Håkon Andrè Berg, left, becomes acting chief executive after Odd Tore Finnøy, right, resigned. Photo: Salmon Evolution.

Fundraise triggers change at the top for Salmon Evolution

Salmon Evolution, which is developing a 36,000-tonne on-land salmon farm in Norway, has announced an executive reshuffle following a move by Sølvtrans chief Roger Halsebakk to become its largest shareholder.

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The company has appointed Tore Tønseth as its new chair. Tønseth is investment vice president of Ronja Capital, an investment company wholly owned by Halsebakk, founder of Sølvtrans, the world’s biggest wellboat company.

Ronja Capital was the major investor in a recent fundraising round by Salmon Evolution and owns 19.6% of the company.

Chief financial officer Håkon Andrè Berg becomes acting chief executive after Odd Tore Finnøy, who has led the company up to the start of construction, opted to resign in consultation with the board.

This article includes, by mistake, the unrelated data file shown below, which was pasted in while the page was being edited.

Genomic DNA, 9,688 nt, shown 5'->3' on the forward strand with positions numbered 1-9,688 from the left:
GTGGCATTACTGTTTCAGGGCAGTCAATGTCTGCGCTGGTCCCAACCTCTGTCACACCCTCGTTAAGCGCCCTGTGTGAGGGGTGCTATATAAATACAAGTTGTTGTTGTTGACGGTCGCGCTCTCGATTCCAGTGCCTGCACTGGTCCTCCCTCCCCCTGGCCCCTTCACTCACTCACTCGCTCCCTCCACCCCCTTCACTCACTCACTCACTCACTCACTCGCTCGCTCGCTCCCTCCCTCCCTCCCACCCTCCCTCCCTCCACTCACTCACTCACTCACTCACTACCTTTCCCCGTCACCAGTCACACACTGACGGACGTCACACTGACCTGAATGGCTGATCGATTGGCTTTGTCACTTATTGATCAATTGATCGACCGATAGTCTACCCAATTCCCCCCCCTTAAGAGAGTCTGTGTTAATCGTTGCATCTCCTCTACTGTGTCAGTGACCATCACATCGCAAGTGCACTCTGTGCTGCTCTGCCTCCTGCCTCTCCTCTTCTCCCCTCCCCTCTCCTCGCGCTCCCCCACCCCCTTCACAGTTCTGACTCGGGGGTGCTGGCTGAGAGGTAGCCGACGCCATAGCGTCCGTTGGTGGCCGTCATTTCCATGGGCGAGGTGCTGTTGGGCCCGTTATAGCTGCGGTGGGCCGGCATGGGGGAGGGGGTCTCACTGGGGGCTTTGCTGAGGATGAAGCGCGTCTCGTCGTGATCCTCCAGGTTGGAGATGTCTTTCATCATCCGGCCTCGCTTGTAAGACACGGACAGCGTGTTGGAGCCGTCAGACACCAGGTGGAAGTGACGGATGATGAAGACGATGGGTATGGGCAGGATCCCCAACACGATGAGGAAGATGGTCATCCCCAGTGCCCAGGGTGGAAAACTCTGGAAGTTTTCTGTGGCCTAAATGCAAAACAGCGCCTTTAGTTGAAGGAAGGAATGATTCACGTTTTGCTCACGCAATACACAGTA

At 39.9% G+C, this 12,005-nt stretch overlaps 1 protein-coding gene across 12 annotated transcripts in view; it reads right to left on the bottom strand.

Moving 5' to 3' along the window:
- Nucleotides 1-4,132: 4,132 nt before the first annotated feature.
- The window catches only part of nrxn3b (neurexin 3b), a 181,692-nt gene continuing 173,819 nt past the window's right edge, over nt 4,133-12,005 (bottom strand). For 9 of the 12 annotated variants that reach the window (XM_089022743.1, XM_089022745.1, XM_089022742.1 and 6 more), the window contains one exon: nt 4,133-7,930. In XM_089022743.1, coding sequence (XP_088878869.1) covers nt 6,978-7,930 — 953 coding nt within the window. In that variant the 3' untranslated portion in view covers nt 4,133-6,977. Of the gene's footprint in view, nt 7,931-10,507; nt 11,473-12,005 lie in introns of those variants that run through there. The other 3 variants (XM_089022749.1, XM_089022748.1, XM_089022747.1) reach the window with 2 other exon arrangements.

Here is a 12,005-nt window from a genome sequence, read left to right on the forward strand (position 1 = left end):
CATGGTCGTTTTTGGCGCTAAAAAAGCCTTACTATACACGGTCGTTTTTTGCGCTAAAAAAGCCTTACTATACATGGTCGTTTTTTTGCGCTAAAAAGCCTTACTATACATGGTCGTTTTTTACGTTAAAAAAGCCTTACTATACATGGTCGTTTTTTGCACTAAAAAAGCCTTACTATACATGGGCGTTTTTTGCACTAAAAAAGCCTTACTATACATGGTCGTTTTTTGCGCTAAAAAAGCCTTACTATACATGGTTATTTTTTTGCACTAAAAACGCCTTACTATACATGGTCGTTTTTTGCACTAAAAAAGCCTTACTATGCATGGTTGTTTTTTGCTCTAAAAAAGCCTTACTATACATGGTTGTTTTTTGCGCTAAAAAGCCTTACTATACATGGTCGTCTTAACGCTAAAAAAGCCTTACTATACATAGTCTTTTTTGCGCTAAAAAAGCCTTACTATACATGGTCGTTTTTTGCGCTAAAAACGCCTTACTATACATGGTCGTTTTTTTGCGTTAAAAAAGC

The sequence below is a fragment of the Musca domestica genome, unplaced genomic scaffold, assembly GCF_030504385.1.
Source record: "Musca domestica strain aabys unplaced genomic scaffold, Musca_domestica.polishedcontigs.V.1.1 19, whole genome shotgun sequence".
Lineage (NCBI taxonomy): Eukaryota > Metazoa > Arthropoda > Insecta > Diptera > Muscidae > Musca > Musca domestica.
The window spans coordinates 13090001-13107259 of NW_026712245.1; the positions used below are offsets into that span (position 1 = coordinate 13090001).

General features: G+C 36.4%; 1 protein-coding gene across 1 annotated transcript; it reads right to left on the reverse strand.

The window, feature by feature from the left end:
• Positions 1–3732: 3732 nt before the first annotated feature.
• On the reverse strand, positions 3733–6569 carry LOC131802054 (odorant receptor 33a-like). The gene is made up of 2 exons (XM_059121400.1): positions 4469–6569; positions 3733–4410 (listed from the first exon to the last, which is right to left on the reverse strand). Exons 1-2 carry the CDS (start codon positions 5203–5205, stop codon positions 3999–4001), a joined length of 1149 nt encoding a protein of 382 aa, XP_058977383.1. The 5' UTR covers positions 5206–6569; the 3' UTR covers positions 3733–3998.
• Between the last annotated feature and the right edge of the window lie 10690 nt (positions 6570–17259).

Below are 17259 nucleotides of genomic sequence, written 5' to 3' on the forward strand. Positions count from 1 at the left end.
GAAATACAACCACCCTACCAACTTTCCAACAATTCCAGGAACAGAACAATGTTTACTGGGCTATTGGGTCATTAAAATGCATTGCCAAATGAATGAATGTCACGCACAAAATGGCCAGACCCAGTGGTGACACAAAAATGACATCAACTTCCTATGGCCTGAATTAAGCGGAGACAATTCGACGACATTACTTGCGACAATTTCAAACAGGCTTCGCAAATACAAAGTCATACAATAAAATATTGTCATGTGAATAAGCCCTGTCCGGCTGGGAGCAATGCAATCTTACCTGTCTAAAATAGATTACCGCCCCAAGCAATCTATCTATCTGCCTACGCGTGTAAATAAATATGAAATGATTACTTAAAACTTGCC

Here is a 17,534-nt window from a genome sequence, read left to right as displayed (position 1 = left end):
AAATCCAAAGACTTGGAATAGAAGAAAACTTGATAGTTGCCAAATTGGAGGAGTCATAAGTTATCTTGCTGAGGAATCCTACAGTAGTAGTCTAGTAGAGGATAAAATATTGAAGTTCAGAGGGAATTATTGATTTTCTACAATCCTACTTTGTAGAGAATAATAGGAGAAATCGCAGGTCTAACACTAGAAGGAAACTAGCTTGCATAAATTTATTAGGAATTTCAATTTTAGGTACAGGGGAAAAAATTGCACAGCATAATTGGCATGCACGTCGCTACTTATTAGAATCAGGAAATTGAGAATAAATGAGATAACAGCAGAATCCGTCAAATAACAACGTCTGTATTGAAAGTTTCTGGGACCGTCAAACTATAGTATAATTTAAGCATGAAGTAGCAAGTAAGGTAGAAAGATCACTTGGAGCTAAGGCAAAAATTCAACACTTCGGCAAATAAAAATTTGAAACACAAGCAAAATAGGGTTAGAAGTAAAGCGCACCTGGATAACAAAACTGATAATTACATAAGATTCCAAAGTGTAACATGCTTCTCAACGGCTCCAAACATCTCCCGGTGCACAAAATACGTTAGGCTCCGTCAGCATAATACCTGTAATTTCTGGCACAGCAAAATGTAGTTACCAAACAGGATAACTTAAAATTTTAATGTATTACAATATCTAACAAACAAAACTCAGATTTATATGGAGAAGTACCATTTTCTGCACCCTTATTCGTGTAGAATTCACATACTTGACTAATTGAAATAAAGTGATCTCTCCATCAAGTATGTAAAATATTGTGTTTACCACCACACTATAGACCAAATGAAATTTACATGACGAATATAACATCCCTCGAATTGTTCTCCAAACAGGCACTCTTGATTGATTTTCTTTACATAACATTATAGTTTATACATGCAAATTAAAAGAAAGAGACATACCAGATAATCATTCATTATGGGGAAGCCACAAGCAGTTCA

Tore Tonseth: Farm has lower risk profile than other projects.

‘A very good concept’

“I’m enthusiastic at taking over as chair and to acquiring the opportunity to get involved in the further development of a very good concept in collaboration with the rest of the board and the management of Salmon Evolution,” said Tønseth in a press release.

“Kicking off the construction project and further financing of this stage represent one of the big milestones in the time ahead.”

Because conventional aquaculture faces biological restrictions, land-based fish farming will play a key role in the future, said Tønseth.

‘Unique approach’

“Salmon Evolution has a unique approach to such production, and we believe it has a clearly lower risk profile than many other projects.”

In addition to Tønseth, Peder Stette, Frode Kjølås and Glen Bradley – vice-president of another large wellboat company, Rostein - were re-elected as directors, while former chair Kristofer Reiten was also elected to serve as a director.